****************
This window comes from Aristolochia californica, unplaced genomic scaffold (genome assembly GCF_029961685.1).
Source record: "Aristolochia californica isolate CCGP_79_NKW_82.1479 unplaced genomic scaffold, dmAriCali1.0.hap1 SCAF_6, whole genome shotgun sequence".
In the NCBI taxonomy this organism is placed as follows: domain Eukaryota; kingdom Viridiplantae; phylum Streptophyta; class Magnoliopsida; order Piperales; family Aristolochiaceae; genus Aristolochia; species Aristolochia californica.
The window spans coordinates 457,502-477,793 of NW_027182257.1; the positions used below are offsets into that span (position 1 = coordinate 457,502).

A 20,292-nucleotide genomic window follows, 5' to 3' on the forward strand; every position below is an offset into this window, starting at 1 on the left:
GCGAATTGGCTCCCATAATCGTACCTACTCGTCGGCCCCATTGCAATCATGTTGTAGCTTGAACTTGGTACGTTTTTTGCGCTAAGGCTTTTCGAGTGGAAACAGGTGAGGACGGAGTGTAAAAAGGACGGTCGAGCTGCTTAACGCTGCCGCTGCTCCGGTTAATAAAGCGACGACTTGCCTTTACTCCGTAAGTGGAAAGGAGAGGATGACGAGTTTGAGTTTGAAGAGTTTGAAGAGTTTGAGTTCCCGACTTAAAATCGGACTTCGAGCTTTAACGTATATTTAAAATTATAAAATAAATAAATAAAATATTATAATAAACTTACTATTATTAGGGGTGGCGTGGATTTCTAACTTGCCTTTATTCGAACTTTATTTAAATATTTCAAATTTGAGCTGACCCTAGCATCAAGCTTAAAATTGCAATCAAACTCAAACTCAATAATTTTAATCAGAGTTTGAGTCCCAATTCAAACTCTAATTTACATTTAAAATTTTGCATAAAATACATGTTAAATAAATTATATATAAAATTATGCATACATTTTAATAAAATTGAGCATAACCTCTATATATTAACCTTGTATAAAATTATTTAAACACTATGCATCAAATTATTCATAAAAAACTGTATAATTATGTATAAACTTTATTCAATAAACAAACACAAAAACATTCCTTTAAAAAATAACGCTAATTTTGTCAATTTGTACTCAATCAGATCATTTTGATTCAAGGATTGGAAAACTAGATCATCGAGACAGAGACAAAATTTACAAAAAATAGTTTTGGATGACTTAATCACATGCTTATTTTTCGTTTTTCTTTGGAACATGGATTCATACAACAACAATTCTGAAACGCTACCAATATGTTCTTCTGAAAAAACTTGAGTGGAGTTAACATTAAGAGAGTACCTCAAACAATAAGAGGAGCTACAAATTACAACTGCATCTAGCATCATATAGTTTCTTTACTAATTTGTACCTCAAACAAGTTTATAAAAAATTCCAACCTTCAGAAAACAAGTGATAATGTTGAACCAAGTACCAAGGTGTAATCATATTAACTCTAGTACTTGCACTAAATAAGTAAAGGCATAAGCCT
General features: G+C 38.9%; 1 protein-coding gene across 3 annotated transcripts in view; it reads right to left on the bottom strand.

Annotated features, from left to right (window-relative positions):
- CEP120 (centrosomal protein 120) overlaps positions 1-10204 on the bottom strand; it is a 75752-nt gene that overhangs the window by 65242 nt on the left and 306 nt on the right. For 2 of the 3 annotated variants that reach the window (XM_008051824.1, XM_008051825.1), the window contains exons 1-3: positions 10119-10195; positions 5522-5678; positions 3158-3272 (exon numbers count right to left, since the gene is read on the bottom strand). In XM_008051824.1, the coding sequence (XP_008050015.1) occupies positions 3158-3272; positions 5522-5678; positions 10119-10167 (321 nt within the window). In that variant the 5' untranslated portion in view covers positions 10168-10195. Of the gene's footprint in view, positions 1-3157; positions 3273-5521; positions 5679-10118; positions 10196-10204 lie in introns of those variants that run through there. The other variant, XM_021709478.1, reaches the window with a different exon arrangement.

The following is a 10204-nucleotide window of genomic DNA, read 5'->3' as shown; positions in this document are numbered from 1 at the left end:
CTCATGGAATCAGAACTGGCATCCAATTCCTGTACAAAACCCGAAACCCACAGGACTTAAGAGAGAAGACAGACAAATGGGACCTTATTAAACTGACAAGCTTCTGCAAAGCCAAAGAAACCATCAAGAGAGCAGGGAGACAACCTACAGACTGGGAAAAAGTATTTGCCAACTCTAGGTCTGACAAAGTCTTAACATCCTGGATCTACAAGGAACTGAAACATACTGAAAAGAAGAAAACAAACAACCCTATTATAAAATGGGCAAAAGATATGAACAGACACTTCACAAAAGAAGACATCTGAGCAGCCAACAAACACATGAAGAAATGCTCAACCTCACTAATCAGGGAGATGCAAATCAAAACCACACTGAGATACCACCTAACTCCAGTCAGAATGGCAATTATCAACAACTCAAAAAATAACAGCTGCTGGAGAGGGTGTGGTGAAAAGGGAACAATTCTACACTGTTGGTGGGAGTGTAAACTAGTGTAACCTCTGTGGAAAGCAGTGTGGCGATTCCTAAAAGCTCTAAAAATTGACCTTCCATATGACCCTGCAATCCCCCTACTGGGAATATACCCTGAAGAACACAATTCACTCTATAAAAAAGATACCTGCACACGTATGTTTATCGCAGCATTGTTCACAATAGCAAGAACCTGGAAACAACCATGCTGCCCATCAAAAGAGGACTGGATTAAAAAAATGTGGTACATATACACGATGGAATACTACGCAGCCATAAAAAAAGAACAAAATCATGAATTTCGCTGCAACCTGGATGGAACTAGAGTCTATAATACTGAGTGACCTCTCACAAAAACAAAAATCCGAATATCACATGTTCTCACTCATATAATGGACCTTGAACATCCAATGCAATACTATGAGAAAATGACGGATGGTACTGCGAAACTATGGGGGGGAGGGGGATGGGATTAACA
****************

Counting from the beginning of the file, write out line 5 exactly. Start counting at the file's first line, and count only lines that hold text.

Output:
A 20,292-nucleotide genomic window follows, 5' to 3' on the forward strand; every position below is an offset into this window, starting at 1 on the left: